“On April 4, 1980, my 19-month run as an only child came to an end when my parents brought my new baby sister, Christine, home from the hospital. Although I don’t remember that day, I have been told many times that as soon as baby Christine was put down for a nap, I threw a ball in the bassinet and waited for it to be returned. It would take many months for baby Chrissy to throw that ball back to me, but in the meantime, I kept myself entertained with my new sibling by feeding her my own baby puree concoctions, which she gladly ate, and teaching her the ropes of being a little sister.
Since we were so close in age, we were the perfect little playmates. But, as we grew up, Chrissy and I began to realize that we were as different as a blonde and brunette with blond highlights could be. We fought over everything from boys to clothes (which Chris would borrow from me without my permission and then return to my closet unwashed) to our parents’ attention. It wasn’t until I went away to college and moved out of the house, that we began to truly appreciate one another’s differences,
something that still holds true to this day.”
Above is the first half of the toast that I wrote for my sister’s wedding this past September. After many months of imagining what I’d say on that oh-so-important day, I finally sat down at my computer the night before her nuptials to put the toast together. I’m not sure why I procrastinated when it came to completing such an important task. Part of me knows it’s because I was just so swamped with other things during her nine-month long engagement. The other part of me suspects it’s because it took until the wee hours of the morning of September 17, 2011 to put into words the feelings that had been residing within me for so long. It was important for me to get just the right message across; I wanted to convey my love for my little sister, some relevant sibling history and a light-hearted joke or two. In the end, I was happy with the finished product and even managed to get a few laughs as I delivered my speech, minus a toasting glass (yeah for being a preggo Matron of Honor), to my sister and her new husband’s 150 guests.
Most people who know my sister and I are aware of the fact that, although we may share some physical traits, the similarities pretty much end there. To say that we are as different as night and day would be an understatement. From tastes in food to favorite activities to parenting styles, we each take up our post at either end of almost every spectrum. However, we do have one very unique thing in common at this very moment: We are both parenting a newborn (or infant as is in my case). My sister gave birth to her second son, Ryder, eight weeks to the day that we welcomed Elyse into the world. Her due date was a mere five weeks out from my own, but because I delivered Elyse three and a half weeks early, Ryder and her cousin are just about two months apart. So right now, we are both going through the very tumultuous motions of the first few months of a new baby’s life. Lately I’ve been struggling with one of the more common feelings that accompanies early infancy — an intense feeling of isolation. Because I’m nursing Elyse, I try not to stray too far from home for too long, with or without her in my company. Also, since I’ve been so consumed with caring for a baby and a toddler, I haven’t been as available to answer emails and phone calls from friends. Finally, Taylor has been so busy with work, projects around the house and helping me care for the girls that we haven’t had a lot of time to connect as a couple. Hence, I’m really looking forward to summer when Elyse’s tummy will be a bit bigger and the warm weather will force me to leave the confines of the house.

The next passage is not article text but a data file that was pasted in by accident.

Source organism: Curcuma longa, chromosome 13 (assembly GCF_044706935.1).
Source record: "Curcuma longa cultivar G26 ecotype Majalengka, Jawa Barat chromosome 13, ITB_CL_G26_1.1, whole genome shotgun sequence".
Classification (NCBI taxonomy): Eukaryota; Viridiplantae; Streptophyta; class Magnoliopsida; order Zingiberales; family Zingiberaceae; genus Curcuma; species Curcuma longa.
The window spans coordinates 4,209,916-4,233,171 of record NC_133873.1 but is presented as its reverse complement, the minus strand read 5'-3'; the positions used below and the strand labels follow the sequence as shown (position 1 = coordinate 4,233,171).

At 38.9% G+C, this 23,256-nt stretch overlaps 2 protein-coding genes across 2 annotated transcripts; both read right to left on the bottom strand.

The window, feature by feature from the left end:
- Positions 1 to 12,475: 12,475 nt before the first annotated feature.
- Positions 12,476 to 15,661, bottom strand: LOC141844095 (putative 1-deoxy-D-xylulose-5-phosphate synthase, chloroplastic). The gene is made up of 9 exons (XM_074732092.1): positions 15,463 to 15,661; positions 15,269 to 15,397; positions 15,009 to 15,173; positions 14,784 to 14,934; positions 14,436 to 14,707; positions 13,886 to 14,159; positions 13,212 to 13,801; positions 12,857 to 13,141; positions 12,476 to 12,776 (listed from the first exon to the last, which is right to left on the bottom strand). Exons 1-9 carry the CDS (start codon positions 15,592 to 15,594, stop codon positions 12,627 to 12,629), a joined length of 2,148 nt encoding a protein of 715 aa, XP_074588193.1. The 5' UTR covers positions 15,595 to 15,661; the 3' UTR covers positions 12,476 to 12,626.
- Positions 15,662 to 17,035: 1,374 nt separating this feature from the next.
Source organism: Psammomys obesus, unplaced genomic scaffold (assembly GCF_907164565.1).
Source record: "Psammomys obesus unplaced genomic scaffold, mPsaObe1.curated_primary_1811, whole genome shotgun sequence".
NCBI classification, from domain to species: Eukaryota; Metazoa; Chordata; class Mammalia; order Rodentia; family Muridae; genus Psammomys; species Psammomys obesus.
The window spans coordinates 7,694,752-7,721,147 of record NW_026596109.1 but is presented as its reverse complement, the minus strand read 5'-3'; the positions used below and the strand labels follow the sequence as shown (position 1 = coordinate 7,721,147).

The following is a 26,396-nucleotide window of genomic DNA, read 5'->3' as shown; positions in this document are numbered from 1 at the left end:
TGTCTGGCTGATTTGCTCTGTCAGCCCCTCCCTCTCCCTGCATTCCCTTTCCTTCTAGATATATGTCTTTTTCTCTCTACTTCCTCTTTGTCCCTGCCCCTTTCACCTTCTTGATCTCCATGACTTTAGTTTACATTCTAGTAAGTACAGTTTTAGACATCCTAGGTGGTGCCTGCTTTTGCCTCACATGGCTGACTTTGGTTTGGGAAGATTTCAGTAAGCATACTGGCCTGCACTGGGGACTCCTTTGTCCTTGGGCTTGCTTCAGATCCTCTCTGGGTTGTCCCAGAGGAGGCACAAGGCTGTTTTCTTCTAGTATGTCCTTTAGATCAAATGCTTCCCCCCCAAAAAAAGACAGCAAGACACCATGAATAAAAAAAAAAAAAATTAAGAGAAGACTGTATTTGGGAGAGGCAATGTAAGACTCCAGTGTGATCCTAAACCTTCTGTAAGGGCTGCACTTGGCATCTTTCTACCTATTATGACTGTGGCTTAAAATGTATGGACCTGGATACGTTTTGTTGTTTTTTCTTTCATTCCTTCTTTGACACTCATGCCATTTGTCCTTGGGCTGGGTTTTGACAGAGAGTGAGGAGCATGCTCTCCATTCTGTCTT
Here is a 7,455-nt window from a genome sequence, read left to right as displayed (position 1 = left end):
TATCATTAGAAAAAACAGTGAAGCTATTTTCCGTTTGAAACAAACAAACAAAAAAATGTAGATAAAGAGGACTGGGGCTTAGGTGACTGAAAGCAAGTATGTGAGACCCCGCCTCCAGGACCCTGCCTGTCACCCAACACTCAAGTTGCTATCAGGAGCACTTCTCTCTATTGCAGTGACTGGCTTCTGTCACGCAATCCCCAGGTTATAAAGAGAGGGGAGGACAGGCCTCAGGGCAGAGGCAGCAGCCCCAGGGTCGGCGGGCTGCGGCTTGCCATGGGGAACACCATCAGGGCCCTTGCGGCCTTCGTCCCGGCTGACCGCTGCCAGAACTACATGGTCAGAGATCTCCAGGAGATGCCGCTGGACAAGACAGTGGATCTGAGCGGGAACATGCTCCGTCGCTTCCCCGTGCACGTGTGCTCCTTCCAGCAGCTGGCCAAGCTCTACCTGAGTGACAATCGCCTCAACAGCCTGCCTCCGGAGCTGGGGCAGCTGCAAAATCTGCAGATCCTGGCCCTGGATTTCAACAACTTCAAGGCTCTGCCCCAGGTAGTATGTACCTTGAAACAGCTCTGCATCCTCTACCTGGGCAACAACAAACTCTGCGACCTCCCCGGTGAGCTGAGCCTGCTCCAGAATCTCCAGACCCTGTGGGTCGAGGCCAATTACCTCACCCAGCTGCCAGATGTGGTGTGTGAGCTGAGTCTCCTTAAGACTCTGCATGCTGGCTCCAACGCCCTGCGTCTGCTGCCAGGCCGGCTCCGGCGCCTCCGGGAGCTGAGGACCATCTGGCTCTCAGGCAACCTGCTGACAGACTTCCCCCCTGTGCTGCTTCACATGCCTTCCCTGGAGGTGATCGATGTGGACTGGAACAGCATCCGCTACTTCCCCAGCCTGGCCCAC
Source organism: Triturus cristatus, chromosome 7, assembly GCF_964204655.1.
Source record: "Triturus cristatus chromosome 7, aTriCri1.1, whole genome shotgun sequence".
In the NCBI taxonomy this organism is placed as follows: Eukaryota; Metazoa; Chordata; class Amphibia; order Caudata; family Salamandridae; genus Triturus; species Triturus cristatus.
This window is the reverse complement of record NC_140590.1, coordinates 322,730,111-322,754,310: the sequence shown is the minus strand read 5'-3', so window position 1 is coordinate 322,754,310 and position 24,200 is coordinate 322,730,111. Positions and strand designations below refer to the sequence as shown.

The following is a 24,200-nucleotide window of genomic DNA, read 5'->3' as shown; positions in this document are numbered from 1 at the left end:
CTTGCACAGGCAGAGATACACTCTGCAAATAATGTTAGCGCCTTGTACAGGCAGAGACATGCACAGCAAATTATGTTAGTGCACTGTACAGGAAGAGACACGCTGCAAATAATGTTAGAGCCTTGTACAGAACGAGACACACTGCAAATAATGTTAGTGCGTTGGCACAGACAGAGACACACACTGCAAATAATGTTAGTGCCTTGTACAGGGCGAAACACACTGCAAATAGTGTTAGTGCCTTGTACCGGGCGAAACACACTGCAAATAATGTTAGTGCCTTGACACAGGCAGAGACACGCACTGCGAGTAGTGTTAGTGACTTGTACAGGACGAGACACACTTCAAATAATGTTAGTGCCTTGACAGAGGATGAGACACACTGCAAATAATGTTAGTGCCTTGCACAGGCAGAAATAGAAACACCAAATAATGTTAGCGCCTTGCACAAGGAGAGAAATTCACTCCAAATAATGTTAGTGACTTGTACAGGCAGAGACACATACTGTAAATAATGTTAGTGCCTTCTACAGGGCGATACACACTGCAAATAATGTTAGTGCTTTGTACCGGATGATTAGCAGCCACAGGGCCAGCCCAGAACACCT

So, here I’ve been so consumed with my own feelings of isolation for the past month or so that I completely forgot my sister just had a baby as well. Duh. It wasn’t until this past Wednesday when she brought Brody and Ryder over for a visit that I realized, “Hey, I’m really not in this by myself.” It felt wonderful venting my feelings regarding all of my current challenges to my sister. She listened intently and gave me the feedback I needed to hear to know that I was justified in my feelings. And as we both sat in the living room nursing our new babies, for the first time in a very long time, I felt the sisterly bond that once united us against the rest of the world. She was my first friend, my first confidant and my first adversary. As we grew from children to teenagers, ignited by our own passions, we took separate paths. Once we became adults, we reunited under the guise of common interests. But it wasn’t until yesterday that I truly felt connected, not just because of shared DNA, but because we are sharing one of the most extraordinary experiences known to man — motherhood.
It isn’t very often that two sisters get pregnant at the same time. It isn’t very often that two sisters give birth to babies within mere months of one another. It isn’t very often that two sisters are able to get along so well in spite of their vast differences. But this week when I needed comfort from a place of complete empathy and understanding, I knew where to turn. As Alice Walker once pondered, “Is solace anywhere more comforting than in the arms of a sister?” I think not.